Some will argue that if a person can’t afford a rent rise, they have the option of moving to a cheaper rental property. This is problematic for several reasons. Firstly, the costs of moving can be significant and create financial stress – especially for those on lower incomes who don’t have savings to fall back on, as well as the inconvenience and stress associated with moving. 

Secondly, there needs to actually be an affordable rental available to move into. Regional Victoria has some of the tightest rental markets in the country. The Surf Coast shire has a current vacancy rate of 0.45%, and at times during the past few years has had a vacancy rate of zero. Warrnambool has a vacancy rate of 0.53%. Loddon Shire has a vacancy rate of 0.02%.

Those who argue that capping rents will just worsen the availability of rentals as people won’t have as much incentive to move fail to recognise that most people don’t actually want to have to move regularly. And in any case, a substantial rent increase in an environment where there is limited rental availability means that they can’t just move to a cheaper rental in the neighbourhood – because they simply don’t exist.

In regional areas, rent rises are forcing people to move to a completely different town to find housing – dislocating people from their communities where they may have work, school, carers, family and friends.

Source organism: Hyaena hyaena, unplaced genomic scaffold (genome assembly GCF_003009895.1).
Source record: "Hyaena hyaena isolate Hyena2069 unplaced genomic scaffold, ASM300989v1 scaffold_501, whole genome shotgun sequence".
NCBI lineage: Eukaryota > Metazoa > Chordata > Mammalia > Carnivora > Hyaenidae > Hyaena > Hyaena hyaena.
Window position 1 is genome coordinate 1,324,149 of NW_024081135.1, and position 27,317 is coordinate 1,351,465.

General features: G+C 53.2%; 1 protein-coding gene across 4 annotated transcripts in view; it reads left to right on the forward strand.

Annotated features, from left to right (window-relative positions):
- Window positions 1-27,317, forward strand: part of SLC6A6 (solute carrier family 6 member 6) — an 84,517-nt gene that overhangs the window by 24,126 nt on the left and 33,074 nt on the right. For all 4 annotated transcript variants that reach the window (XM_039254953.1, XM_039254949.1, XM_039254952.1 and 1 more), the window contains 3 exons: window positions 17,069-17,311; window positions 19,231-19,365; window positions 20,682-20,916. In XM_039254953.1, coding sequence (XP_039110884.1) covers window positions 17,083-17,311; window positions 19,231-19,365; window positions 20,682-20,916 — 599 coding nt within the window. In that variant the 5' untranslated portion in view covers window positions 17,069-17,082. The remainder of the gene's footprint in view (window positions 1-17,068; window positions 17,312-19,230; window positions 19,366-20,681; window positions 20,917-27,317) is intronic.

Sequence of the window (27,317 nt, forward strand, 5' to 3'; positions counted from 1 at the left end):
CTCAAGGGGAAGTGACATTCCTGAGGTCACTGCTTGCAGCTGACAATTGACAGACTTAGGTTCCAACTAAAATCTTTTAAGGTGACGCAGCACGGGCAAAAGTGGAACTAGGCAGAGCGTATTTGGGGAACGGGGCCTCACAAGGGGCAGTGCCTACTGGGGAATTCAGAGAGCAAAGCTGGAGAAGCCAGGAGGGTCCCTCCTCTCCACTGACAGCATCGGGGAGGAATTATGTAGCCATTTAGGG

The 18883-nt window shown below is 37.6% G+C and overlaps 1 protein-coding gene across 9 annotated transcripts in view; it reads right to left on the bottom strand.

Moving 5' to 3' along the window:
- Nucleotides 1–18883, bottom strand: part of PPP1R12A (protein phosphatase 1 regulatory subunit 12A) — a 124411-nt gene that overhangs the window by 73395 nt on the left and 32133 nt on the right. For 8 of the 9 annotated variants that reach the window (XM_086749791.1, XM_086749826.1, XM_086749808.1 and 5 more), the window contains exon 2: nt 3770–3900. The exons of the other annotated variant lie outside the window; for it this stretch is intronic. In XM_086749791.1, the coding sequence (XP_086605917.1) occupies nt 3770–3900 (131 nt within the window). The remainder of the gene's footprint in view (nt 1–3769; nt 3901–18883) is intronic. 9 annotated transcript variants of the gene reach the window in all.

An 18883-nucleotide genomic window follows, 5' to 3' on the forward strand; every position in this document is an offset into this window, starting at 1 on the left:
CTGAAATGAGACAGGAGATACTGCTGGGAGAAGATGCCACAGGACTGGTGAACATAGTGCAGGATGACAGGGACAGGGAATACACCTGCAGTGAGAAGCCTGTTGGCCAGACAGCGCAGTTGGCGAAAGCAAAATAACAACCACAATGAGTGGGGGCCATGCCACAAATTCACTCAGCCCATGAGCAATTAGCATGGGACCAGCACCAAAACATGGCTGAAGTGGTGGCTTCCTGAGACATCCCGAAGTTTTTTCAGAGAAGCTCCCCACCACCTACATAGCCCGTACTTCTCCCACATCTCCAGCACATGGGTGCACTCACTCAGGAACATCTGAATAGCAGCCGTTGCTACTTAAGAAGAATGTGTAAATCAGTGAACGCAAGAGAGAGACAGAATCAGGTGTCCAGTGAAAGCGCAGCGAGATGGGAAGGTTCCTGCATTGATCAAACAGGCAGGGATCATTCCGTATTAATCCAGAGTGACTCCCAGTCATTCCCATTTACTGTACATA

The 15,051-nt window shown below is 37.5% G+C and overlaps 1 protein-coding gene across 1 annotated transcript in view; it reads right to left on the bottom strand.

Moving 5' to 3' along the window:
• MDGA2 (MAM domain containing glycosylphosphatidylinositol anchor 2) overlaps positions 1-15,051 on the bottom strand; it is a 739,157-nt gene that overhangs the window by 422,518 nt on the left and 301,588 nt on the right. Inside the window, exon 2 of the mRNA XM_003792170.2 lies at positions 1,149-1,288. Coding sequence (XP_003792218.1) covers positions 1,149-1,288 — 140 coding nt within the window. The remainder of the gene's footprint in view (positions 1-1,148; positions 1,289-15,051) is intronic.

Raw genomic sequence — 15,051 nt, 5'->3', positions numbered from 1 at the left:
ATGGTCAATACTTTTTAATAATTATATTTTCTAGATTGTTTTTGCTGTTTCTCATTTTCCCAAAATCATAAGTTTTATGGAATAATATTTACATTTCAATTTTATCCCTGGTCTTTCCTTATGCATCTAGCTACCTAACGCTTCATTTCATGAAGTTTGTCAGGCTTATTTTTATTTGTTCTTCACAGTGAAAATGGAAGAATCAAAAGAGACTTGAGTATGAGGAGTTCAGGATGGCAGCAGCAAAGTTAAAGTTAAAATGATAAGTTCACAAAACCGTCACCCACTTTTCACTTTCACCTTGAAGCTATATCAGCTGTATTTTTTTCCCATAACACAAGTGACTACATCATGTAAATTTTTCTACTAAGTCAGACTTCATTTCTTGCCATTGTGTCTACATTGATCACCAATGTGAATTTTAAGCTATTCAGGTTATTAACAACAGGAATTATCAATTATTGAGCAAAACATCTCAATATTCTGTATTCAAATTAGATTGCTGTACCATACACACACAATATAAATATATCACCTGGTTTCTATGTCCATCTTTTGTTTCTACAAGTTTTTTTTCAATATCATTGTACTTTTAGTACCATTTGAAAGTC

It’s heartbreaking. It’s not how we build thriving communities and keep people connected to the areas they love and the people they care about. 

The argument against capping rents on the basis of inefficient allocation of rentals also assumes that housing is currently optimally allocated – with everyone living in housing that is the right size and location to meet their needs, and that prices help to drive this allocation.

However the type and location of property someone rents is largely a function of their ability to pay and what is actually available, not their need. Importantly, it fails to put a value on stability and security of housing – something that is worth a lot for people, and something rent controls can provide. 

Rent controls have widespread community support – different forms and names have been used to argue for their use, including a ‘fairness test’, rent ‘stabilisation’ measures, and rent caps. But the core concept is the same – that it is reasonable to place a limit on how much rents can rise by. 

This rental crisis is solvable, and we have the tools at our disposal right now to help better protect renters and those most at risk of homelessness.

We can and we must act now.